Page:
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A Revolution in Editing

For Great Video Storytelling, Lose The Pencil and Paper

Posted May 16, 2019
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One of the most radical things that we teach both in the bootcamps and on website is to lose the pencil and paper.

Pencil and paper, of course, is metaphorical.  

No one writes with a pencil and paper any longer (except me, perhaps), but we do a lot of writing on laptops or pads when we produce videos, and that is a fundamental mistake.

The idea of shooting all your material in video, and then transmuting it (and I use the word transmuting specifically because it mutates the original) to text, and THEN taking the text and using that to once again go back to the original video in the edit is a destructive process.

The written word, lovely as it is, has nothing to do with video, which is a medium unto itself, composed entirely of pictures and sound. Video has nothing to do with writing or the written word.

As soon as you start to log your video in text, and then write a script in text, you are essentially watering down (or in my opinion, destroying) the intense power of the medium itself.

What you are left with, with a written script, is a poor simulacrum of the original intent.  It is a mistake.

Of course, for a long time, there was simply no alternative.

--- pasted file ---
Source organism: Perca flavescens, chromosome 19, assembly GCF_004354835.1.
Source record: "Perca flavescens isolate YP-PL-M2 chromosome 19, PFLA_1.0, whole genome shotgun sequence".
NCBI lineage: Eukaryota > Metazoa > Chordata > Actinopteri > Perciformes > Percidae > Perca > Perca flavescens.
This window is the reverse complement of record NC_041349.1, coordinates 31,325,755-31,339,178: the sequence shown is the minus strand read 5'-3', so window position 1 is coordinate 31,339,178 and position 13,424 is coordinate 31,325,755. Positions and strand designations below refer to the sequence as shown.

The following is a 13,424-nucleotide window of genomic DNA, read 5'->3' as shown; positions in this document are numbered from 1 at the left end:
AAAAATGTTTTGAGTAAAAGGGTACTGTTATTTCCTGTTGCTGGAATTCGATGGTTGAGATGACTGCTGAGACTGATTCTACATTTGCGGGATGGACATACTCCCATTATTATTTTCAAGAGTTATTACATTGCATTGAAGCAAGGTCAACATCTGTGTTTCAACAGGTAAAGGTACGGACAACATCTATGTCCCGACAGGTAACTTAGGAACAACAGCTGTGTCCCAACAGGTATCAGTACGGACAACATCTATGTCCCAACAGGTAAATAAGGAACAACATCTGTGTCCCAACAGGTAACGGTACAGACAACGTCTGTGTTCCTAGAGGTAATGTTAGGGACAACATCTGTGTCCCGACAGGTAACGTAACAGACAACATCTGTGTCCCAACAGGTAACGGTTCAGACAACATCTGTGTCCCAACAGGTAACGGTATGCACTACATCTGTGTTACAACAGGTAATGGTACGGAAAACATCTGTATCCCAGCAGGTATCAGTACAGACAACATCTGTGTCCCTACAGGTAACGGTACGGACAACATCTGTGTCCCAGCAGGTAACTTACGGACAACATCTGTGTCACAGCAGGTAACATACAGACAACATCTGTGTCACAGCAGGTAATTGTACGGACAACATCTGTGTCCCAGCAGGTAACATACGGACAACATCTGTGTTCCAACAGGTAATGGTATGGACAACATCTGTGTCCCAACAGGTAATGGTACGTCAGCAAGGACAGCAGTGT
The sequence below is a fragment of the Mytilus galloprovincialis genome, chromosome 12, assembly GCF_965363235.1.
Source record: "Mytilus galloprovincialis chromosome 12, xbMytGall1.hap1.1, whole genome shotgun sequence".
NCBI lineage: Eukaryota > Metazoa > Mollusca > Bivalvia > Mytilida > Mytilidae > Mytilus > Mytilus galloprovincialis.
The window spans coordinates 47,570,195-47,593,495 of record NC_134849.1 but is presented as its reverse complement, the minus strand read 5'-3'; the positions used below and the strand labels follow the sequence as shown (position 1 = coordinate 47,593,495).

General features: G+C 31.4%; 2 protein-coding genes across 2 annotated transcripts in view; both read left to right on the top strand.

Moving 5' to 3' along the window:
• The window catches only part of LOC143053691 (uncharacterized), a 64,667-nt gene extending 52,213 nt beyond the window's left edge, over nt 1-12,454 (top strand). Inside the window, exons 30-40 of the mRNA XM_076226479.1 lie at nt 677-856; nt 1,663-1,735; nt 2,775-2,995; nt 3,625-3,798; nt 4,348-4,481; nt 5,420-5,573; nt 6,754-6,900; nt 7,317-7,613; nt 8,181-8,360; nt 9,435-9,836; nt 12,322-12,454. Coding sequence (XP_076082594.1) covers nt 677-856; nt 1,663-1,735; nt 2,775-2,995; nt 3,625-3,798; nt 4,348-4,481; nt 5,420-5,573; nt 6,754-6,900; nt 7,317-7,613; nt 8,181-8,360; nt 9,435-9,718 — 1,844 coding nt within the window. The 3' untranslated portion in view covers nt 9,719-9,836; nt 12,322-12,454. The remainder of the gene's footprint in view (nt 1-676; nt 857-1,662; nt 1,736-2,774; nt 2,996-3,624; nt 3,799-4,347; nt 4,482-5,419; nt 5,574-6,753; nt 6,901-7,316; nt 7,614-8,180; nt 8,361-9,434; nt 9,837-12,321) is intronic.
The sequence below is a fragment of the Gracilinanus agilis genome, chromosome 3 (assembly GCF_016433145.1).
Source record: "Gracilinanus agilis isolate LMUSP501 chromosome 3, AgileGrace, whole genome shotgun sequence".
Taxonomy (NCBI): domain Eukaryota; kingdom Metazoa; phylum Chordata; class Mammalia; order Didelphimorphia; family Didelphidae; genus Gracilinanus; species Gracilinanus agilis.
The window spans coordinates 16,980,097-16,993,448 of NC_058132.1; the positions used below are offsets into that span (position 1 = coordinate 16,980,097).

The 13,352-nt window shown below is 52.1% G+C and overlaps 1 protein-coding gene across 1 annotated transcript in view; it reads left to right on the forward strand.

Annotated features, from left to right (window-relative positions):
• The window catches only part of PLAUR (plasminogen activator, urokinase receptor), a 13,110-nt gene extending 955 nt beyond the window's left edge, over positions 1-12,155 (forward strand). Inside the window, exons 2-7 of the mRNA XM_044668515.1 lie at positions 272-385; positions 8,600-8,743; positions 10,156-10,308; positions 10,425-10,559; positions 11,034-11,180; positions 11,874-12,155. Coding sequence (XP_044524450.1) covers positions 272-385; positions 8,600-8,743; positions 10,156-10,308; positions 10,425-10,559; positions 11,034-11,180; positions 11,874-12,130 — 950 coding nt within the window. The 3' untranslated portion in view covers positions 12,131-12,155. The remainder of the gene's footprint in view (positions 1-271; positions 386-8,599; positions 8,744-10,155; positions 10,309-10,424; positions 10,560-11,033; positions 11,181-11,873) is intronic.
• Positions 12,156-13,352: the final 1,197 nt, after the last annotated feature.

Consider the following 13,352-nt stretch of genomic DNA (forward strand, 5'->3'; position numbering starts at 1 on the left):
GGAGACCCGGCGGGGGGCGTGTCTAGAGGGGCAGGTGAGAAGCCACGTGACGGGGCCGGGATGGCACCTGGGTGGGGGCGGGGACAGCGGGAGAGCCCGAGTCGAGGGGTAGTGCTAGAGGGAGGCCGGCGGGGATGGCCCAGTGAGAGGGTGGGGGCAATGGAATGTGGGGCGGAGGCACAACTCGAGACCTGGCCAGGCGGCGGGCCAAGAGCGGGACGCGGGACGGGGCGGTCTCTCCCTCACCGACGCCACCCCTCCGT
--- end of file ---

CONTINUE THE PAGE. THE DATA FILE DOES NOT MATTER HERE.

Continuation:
There was no way to get from the original video clips to a finished edited product without writing a script - and then generally handing it an editor who tried as best they could to re-create what you had in mind.

If we did painting the way we did video and film, you, as the artist, would write out your vision of what the final picture would look like, and then hand that essay to a professional painter who would then do their best to recreate what you had in mind.

As you can see, you would get a mess, which is all too often what happens in video - and it costs a lot - all those extra steps.

Which is why I am so delighted that Adobe has now released an add-on to Adobe Pro called Freeform.

Freeform is a tool for visual storytelling which allows you to simply grab the thumbnails of your clips and shove them around until you can 'see' the story you want to tell.

No log notes

No wrtten scrips.

No mutation of the power of the images.

It's a great idea.

I have seen this before. Of course, that was in the movie Minority Report. Do you remember the scene where Tom Cruise has all the images projected in front of him and then, just using his finger, moves them around?

That's what Freeform is - without the projections in the air (I am sure this is coming) and without Tom Cruise, but still with your finger.

Freeform now forms part of our Premier Pro online courses in our editing section.

We think this is the start of something revolutionary in video storytelling. 


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